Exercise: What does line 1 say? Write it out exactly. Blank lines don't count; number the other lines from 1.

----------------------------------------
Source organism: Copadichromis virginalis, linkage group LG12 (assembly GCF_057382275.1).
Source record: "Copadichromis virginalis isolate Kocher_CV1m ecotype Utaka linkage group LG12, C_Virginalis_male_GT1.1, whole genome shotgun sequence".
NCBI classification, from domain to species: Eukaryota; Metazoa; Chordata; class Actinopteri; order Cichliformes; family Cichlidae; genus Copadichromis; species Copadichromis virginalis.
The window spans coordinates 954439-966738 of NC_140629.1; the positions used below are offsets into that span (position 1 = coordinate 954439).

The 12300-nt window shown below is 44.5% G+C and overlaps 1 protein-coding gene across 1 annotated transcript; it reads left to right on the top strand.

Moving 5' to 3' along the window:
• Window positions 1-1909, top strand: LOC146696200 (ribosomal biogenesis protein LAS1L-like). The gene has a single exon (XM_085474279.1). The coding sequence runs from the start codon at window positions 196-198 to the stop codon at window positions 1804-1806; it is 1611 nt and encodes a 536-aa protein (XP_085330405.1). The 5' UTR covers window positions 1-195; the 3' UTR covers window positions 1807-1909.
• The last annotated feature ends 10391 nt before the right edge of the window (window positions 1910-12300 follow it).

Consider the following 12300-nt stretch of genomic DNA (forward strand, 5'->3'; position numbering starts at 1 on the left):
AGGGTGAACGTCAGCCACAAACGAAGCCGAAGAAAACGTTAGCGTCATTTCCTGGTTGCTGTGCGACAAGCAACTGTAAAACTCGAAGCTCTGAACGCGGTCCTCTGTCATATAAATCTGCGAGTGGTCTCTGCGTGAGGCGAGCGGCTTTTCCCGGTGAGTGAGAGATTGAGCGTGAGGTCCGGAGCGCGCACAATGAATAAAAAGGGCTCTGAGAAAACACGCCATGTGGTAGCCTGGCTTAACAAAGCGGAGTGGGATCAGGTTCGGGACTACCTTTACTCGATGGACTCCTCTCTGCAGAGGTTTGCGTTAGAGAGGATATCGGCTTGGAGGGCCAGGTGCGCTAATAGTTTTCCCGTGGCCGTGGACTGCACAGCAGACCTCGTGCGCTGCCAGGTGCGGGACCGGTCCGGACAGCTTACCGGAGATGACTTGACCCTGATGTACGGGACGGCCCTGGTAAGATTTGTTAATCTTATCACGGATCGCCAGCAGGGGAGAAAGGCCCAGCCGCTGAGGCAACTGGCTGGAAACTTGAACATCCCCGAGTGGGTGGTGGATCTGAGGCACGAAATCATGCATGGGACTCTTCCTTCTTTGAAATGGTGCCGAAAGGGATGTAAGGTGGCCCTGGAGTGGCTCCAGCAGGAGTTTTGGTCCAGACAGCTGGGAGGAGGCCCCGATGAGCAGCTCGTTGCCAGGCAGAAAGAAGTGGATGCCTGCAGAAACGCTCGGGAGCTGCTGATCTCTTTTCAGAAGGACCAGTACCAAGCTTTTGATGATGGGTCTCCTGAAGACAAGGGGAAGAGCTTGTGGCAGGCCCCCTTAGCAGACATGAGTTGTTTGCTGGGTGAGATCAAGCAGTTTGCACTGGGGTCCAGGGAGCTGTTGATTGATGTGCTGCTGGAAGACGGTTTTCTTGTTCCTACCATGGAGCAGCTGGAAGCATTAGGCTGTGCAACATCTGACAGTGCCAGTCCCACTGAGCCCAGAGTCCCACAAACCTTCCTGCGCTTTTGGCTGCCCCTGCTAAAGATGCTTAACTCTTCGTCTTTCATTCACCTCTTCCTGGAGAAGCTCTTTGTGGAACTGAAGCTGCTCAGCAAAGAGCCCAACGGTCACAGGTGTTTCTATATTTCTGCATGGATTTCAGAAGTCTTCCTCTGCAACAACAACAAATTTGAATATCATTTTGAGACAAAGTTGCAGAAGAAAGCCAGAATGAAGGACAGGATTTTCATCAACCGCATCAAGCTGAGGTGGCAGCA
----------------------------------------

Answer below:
Source organism: Copadichromis virginalis, linkage group LG12 (assembly GCF_057382275.1).